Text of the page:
It gets different

by • July 17, 2014 • Lifestyle, NewsComments (2)1748

It Gets Different

When I was in high school, all of the guys wore “No Fear” t-shirts that said “Pain is temporary, Pride is forever.” I guess they were right…


They would beat that slogan into me mentally and physically, every day, because I was gay. I remember my first day of high school in that town:

Jock: “Do you play football?”

Me: “No.”

Jock: “Do you fish?”

Me: “No.”

Jock: “Do you hunt?”

Me: “No.”

Jock: “Then you aren’t going to fit in here…”



I was a cheerleader. Yup, a cheerleader. I had the best skill and determination of anyone on that squad, because you know, when you are the underdog, you have to be the best. I received words of encouragement from the football team like, “I’m gonna beat the shit out of you with your pom poms…” (I didn’t even have pom poms, I was a male cheerleader….) I would also frequently get called out of class and sent to the principals office where he (the princi-pal) would inform me that yet another football player had reported me for “grabbing their ass in the hall. ”  “I don’t know why they would all be saying this if it isn’t true,” he would say with a look of dead seriousness on his face. To which I always simply replied, “really…?”


skateOn the weekends I would bravely venture out to the local skating rink to see my small group of accepting friends, only to be chased away by multiple guys much older and larger than myself. My (girl) friends at times would even create a womb effect around me with their bodies as to protect me from the physical blows, getting hit themselves. “I’m gonna kick the shit out of that faggot,” became, almost a collective school/town mantra. My high school years were the sheer definition of extreme bullying.


Even the woods were no safe haven for me. I had an herb garden behind my house where I would go to be alone. It was the one place I could go to clear my mind and get away from both my school and home-life problems. But that place was no sanctuary. Eventually they would find me even there. Four guys on four-wheelers ready for a fight. They threw me down, punching and kicking me, breaking my glasses like some classic scene from a movie where the defenses nerd gets ridiculed and beaten for being different. The only problem was, this wasn’t a movie, and these weren’t actors. And there wasn’t going to be an empowering wrap up scene of redemption in the end. No hero to swoop in and save the day.


woodsWhen things like this would happen, I would just lay there and detach from the situation. Your mind and body have a way of shutting down to somewhat protect you from extreme trauma during times like this.  My mind would wander off to a different reality. I would think, “this really doesn’t even hurt… why don’t I just get up and fight back?” But there were always four (or more) of them, so I never did. I now have these dreams or nightmares where I’m back in the same situation. Sometimes I miraculously get up and do fight back. I knock them all down and for one brief second I feel like I’ve vanquished these ghosts. Then I awake and realize that it’s 15 years later, I’m still being haunted, and the ghosts still won.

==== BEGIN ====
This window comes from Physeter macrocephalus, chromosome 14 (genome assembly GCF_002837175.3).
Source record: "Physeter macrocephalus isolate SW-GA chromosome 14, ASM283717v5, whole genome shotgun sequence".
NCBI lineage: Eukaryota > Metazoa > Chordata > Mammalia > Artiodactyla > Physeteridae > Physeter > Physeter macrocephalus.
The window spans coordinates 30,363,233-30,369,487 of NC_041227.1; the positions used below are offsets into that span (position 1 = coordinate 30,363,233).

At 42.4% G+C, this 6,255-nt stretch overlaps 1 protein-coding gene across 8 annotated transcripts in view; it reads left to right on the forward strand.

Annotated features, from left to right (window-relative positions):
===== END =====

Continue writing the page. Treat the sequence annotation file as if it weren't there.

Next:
sadI occasionally receive apology messages from these same guys (bullies) today. They probably have children of their own, realize how horrible they were then, and wouldn’t want this to happen to their own kids now. I always give the same reply, “oh, hey, don’t worry about it. It never crosses my mind. But thank you for taking the time to write.” I let them off easy with the feeling that they have made amends for what they did in their past. I don’t tell them the the truth. I don’t tell them how I’ve been in therapy since my early 20s. I don’t tell them about my night terrors. I don’t tell them about my inability to turn my back or close my eyes in public without feeling the rush and pressure of a crushing blow to the back of my head. I don’t tell them how I have constant panic attacks and have to take anxiety medications just to be around large groups.

I definitely would not say “It gets better.” It just gets different.


Sometimes I tell people these stories and they look at me with a blank stare… disbelieving that I could have grown up in such a horrible place. Somehow that almost makes me feel better. It somehow justifies how fucked up I feel inside. It justifies all my feelings of frustration as a child who just wanted to love and be loved, but only got kicked and punched. The one thing that always resonates through my head is something my mom once said to me when I was 14. “You were always such a happy baby. I just don’t know what has happened to you.” I guess she really didn’t know, and I wasn’t telling her. At that age, you can be fooled into thinking everything is your fault and no one can help.


I try to move on. I guess that’s just what a humanist does. I don’t believe in “an eye for an eye.” I definitely would not say “It gets better.” – It just gets different. You react to things in different ways. You process things differently than other people, but you learn how to deal with that and hide it to seem “normal“. You try to trust people and give them the benefit of the doubt, regardless if you feel like a battered shelter animal inside.  I guess I’m sharing this personal story in the hopes that maybe this will help someone else some day.


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